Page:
Free news online will cost journalism dearly

  • Share
I don't pretend to understand all the minutiae of the writers strike, but I do know this much: Hollywood scribes want to be compensated fairly when their work is accessed on the Internet, which is increasingly becoming a venue to watch movies and TV shows.

So why should newspapers be any different?

Newspapers, including this one, give away the store online, all the while wringing their hands about declining revenue and circulation. Everyone says the Net represents the future of journalism, and that's probably true. But at this point, no one knows how to make much money at it.

I'm scratching my head trying to come up with another financially challenged industry that found salvation by charging people nothing for its output.

I figured the best way to understand the trend was to turn to the people with the most at stake: young journalists accustomed to getting their news for free online but also looking ahead to paying jobs at newspapers.

That's how I found myself before the Christmas break in a windowless, computer-packed room with the teenage staff of Crossfire, the student newspaper of Crossroads School, a well-regarded, K-12 private institution in Santa Monica that happens to be my alma mater.

I began by asking the two dozen students present how many had their own MySpace or Facebook pages. Nearly all raised their hands.

I asked how many pay for content online. Not one hand went up.

"Does that include music on iTunes?" one student asked.

I nodded. All the hands went up again.

"What about news?" I asked.

Hands down.

Now that was interesting. These bright, info-hungry, computer-savvy kids willingly paid for the latest cuts from Alicia Keys or Fergie. But they couldn't imagine having the same relationship with the New York Times, say, or the much-respected, widely esteemed news outlet you're currently enjoying. "A lot of this has to do with a big generation gap," explained Phoebe, 15. (At Crossroads' request, I won't be using students' last names.)

"My grandparents subscribe to a lot of newspapers," she said. "If I want to read a newspaper, I go online, but I wouldn't pay for it. Our generation doesn't pay for things on the Internet."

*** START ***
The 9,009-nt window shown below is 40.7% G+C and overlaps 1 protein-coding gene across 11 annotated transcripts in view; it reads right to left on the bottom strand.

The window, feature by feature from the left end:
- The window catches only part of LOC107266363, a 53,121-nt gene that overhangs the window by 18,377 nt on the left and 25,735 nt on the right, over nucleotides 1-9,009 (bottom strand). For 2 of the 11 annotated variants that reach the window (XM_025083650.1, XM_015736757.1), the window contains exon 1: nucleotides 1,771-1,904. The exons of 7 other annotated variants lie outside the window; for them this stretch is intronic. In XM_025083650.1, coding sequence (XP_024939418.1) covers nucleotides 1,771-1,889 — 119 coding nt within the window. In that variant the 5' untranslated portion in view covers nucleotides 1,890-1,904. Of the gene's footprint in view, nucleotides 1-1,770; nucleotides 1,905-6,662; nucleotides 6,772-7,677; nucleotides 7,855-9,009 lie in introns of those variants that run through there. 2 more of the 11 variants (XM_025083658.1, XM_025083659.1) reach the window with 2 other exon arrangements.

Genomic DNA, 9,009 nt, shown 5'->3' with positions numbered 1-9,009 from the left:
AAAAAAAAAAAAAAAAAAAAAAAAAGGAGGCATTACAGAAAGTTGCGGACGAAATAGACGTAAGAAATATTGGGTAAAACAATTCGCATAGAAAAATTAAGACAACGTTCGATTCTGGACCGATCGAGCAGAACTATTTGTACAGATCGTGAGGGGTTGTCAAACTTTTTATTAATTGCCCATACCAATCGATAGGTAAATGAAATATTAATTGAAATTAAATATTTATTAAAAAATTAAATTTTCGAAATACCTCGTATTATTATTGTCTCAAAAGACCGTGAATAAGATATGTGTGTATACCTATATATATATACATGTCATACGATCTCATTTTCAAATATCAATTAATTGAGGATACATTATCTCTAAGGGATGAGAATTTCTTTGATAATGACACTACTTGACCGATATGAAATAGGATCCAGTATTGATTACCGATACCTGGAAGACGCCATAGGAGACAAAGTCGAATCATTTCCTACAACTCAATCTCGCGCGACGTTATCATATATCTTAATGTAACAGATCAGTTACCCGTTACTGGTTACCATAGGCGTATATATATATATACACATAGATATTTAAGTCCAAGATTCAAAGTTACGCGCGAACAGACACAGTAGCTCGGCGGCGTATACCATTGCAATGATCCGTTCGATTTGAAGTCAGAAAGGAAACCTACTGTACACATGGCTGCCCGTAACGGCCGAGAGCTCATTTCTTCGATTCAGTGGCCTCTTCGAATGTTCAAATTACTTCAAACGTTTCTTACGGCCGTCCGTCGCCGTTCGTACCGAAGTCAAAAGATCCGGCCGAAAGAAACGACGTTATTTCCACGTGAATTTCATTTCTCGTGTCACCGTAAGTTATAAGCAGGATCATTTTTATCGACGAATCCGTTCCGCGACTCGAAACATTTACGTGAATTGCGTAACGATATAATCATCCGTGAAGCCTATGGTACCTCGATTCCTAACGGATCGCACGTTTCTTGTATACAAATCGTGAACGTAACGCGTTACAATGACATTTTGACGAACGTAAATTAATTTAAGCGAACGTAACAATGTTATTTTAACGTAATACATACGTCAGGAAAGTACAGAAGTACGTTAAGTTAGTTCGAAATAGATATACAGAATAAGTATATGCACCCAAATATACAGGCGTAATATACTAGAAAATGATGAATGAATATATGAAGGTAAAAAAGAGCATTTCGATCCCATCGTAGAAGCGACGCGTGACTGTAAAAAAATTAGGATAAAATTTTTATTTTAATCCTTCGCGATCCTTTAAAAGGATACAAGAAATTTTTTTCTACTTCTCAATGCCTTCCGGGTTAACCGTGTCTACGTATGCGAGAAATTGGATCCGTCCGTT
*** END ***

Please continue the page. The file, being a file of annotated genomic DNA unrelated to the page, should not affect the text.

What Phoebe meant, of course, is that her generation doesn't pay for information on the Net. Music, movies, games -- all those things have clear monetary value. Anything you take in by reading, not so much.

"Information should be free," declared Corey, 18, echoing a sentiment I encounter a lot online, particularly among bloggers, who feel a perverse sense of entitlement to other people's work.

Corey and others on the Crossfire staff pointed out that ads typically run alongside journalists' stories online. "You're getting paid from the ad revenue," Ginny, 18, told me.

Well, no. The dirty little secret about newspaper websites is that despite the double-digit annual growth in traffic, papers' online operations usually account for about 5% of overall revenue.

The L.A. Times, to cite just one example near and dear to my interest in eating regularly, has an editorial staff of roughly 890 (not including the cyber-guys). It might be nice reading the output of the state's largest newsroom for free online, but 95% of the overhead is covered by the paid-for print version.

  • Share
Baltimore's top properties for August [Pictures]

Baltimore's top properties for August [Pictures]

Find out where Baltimore's most expensive homes on the market are and how much they are worth. Here's a list of most pricey new properties...

Pictures: Ins and outs of the new iPhones and Apple Watch

Ins and outs of the new iPhones and Apple Watch [Pictures]

Everything you need to know about Apple's new products and gadgets.

New cars for 2015

New cars for 2015

Most of the 2015 models are hitting dealer lots in the third quarter of 2014. Here's a look at redesigned or all-new models for 2015.

Nielsen names 14 breakthrough consumer products

14 breakthrough consumer products

Here is market research company Nielsen's list of 14 breakthrough consumer innovation products, based on products introduced in 2012 that...

PHOTO GALLERIES